Some missing references for this section include: the SABHA procedure [1], which also uses the thresholded p-values to estimate $\pi_0(X_i)$ but employs a maximum likelihood approach + convex optimization instead; AdaPT [2], which uses EM and logistic regression to estimate $\pi_0(X_i)$; and for categorical covariates, as in supplement S2.2., the GBH [3] procedure, which uses a standard $\pi_0$ estimator within each level.

It could also be interesting to see the following: How does averaging all the $\hat{\pi}_0(X_i)$ perform compared to $\hat{\pi_0}$, if we are just interested in estimating the global $\pi_0$?

B. Downstream multiple testing with FDR control:

----------------------------------------------

Another large part of this paper is concerned with modifying the BH procedure to account for $\pi_0(X_i)$ estimation. This is achieved by multiplying the adjusted p-values by the corresponding conditional $\pi_0$ estimate. We feel that this part of the paper is not as well motivated and could potentially be drastically deemphasized or even removed, similarly to an older version of this manuscript [4].

The main caveats of this section are as follows: The proposed scheme of modifying BH is essentially the same as that proposed in the SABHA procedure [1]. Second, as mentioned in [2] and [5], this scheme is inadmissible even under oracle knowledge of $\pi_0(X_i)$. Instead one should use a weighted BH scheme. One choice would be to use weighted BH with weights equal to $(1-\pi_0(X_i))/\pi_0(X_i)/(1-\pi_{0,\text{global}})$. This is the scheme proposed for categorical covariates in the GBH [3] procedure, and it leads to power increase both by upweighting the right hypotheses and by being adaptive (alpha-exhaustive). It would be important to see how such a scheme performs compared to the method presented here; we think it would further illustrate why task A. is so important. A further option would be to also use weights proportional to $(1-\pi_0(X_i))/\pi_0(X_i)$, but normalized to average to 1. Then the procedure would no longer be adaptive, but it could also be used with the cross-weighting scheme in [5] and would automatically enjoy finite sample FDR control guarantees.

Minor remarks:

----------------

* After Eqn. (1): "Namely the expected fraction": Conditional on at least making one rejections?

* $\theta_i = 1$ when null is a bit confusing and non-standard notation, maybe change it to $\theta_i = 0$.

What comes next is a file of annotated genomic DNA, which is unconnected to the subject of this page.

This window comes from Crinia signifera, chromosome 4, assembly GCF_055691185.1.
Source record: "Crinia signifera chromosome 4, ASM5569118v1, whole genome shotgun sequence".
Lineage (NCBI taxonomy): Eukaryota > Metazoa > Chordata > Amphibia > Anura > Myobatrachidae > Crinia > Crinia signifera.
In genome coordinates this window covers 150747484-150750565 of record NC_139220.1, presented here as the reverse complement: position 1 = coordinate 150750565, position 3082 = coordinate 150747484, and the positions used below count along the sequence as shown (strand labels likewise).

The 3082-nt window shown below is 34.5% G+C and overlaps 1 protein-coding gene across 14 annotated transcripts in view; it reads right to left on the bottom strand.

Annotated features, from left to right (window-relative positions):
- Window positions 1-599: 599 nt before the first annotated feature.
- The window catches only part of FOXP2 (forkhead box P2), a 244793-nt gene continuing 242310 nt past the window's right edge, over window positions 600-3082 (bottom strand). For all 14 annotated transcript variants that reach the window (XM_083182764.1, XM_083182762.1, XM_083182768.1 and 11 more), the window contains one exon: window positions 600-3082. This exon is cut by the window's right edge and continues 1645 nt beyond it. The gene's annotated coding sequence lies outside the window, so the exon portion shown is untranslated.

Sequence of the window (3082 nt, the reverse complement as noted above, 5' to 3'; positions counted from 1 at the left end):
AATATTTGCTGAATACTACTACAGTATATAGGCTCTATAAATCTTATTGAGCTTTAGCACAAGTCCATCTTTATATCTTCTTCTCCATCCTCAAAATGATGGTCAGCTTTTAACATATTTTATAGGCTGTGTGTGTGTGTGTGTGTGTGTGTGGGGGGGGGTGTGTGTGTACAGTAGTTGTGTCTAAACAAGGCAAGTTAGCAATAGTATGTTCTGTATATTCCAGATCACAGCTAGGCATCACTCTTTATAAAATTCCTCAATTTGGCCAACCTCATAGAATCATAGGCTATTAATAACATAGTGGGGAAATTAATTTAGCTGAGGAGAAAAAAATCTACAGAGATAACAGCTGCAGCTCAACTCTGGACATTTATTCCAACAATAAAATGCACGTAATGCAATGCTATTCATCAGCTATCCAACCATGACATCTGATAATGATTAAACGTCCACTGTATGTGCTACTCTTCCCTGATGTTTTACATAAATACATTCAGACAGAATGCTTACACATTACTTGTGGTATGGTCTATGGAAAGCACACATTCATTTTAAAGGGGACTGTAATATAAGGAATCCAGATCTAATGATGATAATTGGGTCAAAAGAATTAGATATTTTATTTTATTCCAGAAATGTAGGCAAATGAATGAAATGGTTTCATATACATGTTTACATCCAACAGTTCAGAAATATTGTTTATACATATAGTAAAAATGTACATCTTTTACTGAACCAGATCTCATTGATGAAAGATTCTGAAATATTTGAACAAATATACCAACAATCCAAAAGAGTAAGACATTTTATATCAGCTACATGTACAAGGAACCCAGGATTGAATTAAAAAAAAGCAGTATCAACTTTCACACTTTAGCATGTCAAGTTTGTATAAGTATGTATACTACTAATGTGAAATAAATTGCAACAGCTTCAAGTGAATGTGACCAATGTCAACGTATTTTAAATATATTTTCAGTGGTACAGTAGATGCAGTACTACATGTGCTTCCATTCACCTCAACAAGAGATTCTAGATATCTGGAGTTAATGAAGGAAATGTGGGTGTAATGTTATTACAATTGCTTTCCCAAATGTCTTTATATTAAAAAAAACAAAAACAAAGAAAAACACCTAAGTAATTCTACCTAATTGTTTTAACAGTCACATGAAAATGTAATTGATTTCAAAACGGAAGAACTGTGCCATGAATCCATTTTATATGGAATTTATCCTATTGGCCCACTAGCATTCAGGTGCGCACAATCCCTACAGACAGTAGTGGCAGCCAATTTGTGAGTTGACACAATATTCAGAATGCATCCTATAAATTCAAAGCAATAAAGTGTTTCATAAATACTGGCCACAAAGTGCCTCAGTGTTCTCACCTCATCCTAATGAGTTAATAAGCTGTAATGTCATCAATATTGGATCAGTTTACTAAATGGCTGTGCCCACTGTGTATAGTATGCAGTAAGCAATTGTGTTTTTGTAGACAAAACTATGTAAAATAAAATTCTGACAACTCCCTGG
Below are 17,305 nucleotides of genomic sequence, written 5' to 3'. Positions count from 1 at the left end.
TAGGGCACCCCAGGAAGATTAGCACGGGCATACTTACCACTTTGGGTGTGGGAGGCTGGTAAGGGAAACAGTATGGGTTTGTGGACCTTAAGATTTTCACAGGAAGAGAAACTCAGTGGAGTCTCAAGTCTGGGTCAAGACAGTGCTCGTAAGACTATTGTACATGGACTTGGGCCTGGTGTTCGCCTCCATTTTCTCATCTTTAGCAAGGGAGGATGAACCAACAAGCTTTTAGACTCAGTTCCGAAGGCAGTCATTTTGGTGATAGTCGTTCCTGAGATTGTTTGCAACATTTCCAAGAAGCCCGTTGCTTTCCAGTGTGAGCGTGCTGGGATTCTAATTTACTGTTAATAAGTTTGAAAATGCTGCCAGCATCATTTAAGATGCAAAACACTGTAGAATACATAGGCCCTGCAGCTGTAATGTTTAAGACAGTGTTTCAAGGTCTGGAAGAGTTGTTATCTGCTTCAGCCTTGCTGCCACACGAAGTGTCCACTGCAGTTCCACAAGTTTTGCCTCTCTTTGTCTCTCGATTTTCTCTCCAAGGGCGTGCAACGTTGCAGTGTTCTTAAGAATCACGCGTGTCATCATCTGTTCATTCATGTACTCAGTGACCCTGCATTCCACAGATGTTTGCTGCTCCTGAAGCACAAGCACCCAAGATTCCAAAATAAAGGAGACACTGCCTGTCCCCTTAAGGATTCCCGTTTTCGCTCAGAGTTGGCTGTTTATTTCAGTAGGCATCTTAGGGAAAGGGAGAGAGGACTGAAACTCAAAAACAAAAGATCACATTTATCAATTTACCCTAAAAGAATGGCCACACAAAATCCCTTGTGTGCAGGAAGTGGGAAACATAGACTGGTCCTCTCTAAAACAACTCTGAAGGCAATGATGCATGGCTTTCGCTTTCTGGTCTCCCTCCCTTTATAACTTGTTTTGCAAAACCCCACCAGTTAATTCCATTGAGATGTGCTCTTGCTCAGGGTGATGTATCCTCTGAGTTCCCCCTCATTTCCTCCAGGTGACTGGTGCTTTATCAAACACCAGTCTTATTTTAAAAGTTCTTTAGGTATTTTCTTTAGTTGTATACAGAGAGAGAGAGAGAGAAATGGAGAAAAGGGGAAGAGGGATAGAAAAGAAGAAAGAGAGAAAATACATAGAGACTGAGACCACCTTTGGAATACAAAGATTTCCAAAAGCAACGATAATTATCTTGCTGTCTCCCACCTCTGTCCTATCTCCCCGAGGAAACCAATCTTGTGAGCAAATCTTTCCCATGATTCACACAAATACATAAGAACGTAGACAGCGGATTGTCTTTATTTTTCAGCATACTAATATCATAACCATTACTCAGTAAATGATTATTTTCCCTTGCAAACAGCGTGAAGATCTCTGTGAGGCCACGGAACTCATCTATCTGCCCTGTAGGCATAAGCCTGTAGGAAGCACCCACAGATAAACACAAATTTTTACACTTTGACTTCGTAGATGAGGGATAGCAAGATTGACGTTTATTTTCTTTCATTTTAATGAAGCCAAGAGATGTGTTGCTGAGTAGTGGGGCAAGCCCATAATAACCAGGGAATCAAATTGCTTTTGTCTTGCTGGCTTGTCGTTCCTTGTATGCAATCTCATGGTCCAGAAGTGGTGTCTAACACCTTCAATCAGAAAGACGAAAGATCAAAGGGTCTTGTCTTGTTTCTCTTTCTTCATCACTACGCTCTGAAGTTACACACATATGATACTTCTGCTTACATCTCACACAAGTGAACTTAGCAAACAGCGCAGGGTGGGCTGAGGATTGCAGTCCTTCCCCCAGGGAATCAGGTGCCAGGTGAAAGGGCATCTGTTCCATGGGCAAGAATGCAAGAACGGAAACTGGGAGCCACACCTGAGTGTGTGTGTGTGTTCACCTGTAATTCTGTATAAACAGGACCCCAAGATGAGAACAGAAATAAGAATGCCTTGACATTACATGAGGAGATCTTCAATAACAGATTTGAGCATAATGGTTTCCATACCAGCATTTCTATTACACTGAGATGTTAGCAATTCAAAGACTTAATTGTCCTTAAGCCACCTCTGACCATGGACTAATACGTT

* Page 5 typo "In section S3 we provide theoretical results for this estimator in Section S2 of the suppl. materials"

* Why not try the model with the cubic spline for Scenario 1 as well?

* It would be nice to see simulations under the global null as well.

* In the discussion it is mentioned that the method of Scott (2015) often does not control FDR. This was also mentioned/shown in [6]

* Proof of Supplement S3: Some parentheses missing after "then we can combine them as follows"

This review was prepared by Nikos Ignatiadis together with Wolfgang Huber.

References:

------------

[1] Li, Ang, and Rina Foygel Barber. "Multiple testing with the structure adaptive Benjamini-Hochberg algorithm." arXiv preprint arXiv:1606.07926 (2016).

[2] Lei, Lihua, and William Fithian. "AdaPT: an interactive procedure for multiple testing with side information." Journal of the Royal Statistical Society: Series B (Statistical Methodology) (2018).

[3] Hu, James X., Hongyu Zhao, and Harrison H. Zhou. "False discovery rate control with groups." Journal of the American Statistical Association 105.491 (2010): 1215-1227.

[4] Boca, Simina M., and Jeffrey T. Leek. "A regression framework for the proportion of true null hypotheses." bioRxiv (2015): 035675.

[5] Ignatiadis, Nikolaos, and Wolfgang Huber. "Covariate-powered weighted multiple testing." arXiv preprint arXiv:1701.05179 (2018).

[6] Ignatiadis, Nikolaos, et al. "Data-driven hypothesis weighting increases detection power in genome-scale multiple testing." Nature Methods 13.7 (2016): 577.

Cite this review as

Download
Original Submission (PDF)
- submitted
Jun 26, 2018

All text and materials provided via this peer-review history page are made available under a Creative Commons Attribution License, which permits unrestricted use, distribution, and reproduction in any medium, provided the original author and source are credited.